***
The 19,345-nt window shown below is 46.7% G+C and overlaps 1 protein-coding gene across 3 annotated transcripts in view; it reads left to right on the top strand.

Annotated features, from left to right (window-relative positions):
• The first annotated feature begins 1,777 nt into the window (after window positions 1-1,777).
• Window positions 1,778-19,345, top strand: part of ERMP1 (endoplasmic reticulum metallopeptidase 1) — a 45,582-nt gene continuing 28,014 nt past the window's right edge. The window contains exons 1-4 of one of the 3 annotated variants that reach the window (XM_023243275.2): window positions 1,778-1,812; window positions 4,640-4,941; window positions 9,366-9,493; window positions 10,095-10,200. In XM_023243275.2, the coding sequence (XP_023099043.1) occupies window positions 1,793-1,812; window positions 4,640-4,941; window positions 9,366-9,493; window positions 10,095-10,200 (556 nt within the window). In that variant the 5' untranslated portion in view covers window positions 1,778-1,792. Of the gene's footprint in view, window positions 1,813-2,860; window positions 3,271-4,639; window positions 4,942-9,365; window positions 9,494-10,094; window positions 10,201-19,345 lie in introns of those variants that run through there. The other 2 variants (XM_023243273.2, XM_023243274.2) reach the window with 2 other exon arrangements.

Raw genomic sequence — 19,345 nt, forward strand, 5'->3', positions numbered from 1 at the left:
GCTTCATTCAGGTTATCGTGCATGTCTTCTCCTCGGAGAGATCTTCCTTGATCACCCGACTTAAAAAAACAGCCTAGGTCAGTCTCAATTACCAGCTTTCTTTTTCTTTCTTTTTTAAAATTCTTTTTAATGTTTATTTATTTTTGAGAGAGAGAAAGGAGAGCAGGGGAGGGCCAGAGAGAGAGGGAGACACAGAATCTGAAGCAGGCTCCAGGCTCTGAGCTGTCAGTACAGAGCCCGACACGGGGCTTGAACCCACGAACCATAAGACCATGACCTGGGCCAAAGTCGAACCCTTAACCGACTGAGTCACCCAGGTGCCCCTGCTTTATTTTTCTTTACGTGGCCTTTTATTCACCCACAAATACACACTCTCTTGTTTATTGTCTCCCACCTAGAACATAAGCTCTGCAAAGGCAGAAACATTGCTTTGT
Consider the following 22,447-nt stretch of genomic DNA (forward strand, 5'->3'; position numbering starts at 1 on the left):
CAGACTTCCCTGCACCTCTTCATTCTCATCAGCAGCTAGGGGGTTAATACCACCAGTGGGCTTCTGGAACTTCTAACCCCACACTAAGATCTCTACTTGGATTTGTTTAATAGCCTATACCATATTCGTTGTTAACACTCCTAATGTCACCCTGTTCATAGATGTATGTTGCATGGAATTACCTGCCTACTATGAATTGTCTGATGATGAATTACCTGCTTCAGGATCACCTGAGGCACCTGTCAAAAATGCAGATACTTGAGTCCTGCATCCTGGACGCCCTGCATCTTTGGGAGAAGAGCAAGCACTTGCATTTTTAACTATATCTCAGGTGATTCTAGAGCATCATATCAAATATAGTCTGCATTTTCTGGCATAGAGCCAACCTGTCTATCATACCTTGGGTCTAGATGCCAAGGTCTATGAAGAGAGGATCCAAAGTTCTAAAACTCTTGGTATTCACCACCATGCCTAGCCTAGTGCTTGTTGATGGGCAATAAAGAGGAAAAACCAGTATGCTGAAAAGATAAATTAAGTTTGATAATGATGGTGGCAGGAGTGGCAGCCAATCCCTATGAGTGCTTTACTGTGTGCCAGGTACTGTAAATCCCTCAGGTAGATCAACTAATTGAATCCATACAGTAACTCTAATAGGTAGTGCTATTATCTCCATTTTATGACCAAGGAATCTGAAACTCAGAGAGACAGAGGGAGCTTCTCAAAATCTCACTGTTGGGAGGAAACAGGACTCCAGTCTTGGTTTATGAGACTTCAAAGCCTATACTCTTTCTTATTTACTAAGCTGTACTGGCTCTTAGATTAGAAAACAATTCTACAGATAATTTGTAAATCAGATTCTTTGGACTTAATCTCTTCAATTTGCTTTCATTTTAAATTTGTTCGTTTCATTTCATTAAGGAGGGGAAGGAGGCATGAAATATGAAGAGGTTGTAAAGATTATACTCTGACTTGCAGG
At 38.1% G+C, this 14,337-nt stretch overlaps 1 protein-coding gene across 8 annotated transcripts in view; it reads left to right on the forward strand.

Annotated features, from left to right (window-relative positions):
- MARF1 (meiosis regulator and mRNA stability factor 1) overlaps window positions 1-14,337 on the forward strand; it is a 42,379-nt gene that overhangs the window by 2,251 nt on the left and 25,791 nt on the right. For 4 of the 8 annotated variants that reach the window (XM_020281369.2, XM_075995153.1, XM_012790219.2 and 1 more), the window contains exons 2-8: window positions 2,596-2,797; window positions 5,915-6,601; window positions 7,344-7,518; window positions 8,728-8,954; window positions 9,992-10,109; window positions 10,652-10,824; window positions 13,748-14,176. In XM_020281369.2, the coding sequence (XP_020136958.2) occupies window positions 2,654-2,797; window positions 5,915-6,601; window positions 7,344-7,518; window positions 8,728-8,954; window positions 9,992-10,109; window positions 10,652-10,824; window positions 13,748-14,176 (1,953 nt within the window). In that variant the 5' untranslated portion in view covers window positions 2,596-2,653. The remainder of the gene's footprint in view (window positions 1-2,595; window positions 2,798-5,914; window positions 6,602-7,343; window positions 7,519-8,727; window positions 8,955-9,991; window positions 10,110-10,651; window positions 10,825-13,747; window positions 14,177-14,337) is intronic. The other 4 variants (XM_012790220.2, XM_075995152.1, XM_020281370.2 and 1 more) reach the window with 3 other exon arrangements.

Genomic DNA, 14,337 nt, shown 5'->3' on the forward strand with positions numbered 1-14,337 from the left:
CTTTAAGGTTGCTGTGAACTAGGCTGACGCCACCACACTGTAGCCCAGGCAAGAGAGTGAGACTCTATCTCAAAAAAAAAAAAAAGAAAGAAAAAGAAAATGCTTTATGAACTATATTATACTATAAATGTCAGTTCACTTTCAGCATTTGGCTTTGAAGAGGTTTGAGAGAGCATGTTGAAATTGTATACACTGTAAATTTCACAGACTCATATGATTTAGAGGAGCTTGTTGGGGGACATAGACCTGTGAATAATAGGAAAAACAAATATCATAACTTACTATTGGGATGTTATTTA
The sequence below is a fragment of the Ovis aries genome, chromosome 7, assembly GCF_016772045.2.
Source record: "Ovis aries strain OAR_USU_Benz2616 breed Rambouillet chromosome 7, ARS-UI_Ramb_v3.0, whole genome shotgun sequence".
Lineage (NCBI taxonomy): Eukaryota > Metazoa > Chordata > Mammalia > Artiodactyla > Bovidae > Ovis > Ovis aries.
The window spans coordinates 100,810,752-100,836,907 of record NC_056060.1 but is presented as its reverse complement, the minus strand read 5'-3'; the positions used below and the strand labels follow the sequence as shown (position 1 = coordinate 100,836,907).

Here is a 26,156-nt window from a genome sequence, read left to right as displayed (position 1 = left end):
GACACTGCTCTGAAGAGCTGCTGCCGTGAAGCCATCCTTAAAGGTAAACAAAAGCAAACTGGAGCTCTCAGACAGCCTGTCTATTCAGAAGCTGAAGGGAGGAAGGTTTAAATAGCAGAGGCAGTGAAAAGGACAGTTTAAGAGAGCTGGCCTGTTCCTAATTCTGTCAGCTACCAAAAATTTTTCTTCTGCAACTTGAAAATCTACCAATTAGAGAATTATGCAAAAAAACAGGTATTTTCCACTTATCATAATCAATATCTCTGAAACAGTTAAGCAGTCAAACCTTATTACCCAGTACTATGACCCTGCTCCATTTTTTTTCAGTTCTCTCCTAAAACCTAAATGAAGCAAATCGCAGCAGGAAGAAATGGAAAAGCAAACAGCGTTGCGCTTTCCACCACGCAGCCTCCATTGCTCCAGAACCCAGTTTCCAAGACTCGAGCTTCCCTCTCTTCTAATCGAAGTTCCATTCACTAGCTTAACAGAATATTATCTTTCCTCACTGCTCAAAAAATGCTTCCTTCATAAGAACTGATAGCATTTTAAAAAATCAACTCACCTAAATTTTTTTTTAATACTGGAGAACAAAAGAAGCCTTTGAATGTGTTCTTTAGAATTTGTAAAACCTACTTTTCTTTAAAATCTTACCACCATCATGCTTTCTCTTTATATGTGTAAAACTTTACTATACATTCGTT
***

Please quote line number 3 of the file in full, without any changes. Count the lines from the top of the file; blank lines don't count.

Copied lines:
• The first annotated feature begins 1,777 nt into the window (after window positions 1-1,777).